Vibrational Analysis in Single Molecule Magnets (SMMs)

  • Christina Vlachou-Portari

Student thesis: Master of Science by Research


Single Molecule Magnets (SMMs) have drawn the attention of the research community recently, owing to their potential applications as nanoscale data storage units. The special feature of these molecules is that they can retain their magnetic moment even after the magnetic field is switched off, but only at extremely low temperatures. In order to overcome this obstacle, understanding the fundamental origins for this molecular property is essential. A recently reported dysprosocenium cation [Dy(Cpttt)2]+ (Cpttt=1,2,4-tBu-cyclopentadiene) shows retention of its magnetic moment at temperatures up to 60K, which has paved the way towards higher temperature SMMs. The first step in magnetic relaxation and loss of memory occurs between the ground state and the first excited state that is coupled with vibrational modes of the molecule involving deformations at the unsubstituted C-H positions on the Cpttt rings. Hence, it was hypothesised that substituting those hydrogens with heavier groups would block these motions, leading to slower magnetic relaxation. In this study, the molecule [Dy(Cpttt)(CptttMe)]+ was optimised and its normal modes were compared to those of [Dy(Cpttt)2]+, using an optimised method of eigenvector matching. The normal modes of the substituted molecule were dissimilar from the modes of the original molecule regarding to both the orientation and the magnitude of the eigenvectors. Although the exact source of those differences was not uncovered due to the overcomplicated behaviour of normal modes, the method used in this study can be utilised for further research. It was also found that the modes matching the energy gap between the ground state and the first excited state of the substituted molecule involved restricted motion of the atoms in the first coordination sphere, which may lead to weak spin-phonon coupling. Consequently, it is hypothesised that the proposed molecule will retain its magnetic moment at higher temperatures than [Dy(Cpttt)2]+.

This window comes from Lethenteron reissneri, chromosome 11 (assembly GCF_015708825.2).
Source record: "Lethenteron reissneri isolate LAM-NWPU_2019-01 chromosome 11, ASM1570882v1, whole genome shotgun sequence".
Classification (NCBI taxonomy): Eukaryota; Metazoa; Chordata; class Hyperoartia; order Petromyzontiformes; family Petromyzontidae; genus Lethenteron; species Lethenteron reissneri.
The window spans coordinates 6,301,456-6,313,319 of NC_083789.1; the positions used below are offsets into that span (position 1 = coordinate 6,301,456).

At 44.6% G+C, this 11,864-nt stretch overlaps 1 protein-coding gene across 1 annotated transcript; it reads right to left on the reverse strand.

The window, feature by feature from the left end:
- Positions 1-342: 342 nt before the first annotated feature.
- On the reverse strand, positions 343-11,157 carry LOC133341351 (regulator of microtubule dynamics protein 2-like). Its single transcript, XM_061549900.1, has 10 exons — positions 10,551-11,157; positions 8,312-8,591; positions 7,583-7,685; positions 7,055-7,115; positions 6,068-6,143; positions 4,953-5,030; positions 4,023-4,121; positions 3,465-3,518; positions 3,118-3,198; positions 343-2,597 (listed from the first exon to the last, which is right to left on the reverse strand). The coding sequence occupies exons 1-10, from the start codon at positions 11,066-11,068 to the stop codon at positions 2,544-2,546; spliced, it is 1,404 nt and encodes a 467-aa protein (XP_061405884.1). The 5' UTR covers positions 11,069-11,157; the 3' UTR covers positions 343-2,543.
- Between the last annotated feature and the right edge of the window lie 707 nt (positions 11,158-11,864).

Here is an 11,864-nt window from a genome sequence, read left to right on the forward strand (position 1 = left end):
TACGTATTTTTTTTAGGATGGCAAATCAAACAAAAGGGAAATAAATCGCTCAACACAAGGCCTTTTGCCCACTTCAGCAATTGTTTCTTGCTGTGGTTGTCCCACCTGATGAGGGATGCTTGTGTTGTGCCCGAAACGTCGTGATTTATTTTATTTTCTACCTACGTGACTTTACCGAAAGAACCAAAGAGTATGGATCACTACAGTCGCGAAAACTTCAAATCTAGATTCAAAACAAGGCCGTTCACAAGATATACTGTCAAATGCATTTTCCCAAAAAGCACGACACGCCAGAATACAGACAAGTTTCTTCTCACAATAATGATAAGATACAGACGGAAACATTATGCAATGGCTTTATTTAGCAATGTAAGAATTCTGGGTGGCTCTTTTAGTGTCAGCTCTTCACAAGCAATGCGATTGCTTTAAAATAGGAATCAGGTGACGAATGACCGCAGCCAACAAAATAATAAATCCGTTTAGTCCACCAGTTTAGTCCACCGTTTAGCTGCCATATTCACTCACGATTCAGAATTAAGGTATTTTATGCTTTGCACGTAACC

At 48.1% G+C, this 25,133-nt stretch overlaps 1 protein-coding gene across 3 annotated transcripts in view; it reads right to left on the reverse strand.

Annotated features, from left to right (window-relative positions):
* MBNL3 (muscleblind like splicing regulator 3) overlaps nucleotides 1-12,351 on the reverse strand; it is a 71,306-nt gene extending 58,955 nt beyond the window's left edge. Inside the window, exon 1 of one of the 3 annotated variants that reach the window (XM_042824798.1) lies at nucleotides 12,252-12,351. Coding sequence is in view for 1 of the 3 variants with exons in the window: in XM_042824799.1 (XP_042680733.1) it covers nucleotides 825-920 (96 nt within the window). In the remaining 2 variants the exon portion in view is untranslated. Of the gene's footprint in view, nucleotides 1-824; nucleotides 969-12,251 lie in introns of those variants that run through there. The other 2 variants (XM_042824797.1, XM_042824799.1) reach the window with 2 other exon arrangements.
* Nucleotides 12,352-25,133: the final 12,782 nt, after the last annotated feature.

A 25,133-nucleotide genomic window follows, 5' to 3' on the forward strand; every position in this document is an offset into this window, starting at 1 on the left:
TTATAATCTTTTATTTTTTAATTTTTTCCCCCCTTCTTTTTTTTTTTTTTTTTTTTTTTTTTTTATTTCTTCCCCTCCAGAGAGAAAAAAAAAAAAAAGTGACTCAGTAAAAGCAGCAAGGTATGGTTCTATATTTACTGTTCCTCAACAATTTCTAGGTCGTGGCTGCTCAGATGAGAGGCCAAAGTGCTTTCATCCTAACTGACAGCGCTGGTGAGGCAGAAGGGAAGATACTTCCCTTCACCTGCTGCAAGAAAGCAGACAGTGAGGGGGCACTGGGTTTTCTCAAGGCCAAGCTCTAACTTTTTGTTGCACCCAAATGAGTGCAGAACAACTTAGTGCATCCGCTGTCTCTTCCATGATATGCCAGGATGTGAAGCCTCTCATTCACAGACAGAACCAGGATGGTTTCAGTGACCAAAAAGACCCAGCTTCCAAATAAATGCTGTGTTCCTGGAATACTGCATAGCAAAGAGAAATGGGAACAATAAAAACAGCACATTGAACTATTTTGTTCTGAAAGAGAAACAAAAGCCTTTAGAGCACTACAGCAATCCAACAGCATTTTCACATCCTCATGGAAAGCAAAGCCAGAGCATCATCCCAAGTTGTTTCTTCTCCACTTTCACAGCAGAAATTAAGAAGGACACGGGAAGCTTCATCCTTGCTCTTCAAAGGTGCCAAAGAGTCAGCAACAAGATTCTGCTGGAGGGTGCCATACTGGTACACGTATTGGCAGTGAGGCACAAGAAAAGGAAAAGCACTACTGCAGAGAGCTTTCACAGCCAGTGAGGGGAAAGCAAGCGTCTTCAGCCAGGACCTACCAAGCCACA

Date of Award1 Aug 2020
Original languageEnglish
Awarding Institution
  • The University of Manchester
SupervisorNeil Burton (Supervisor) & Nicholas Chilton (Supervisor)

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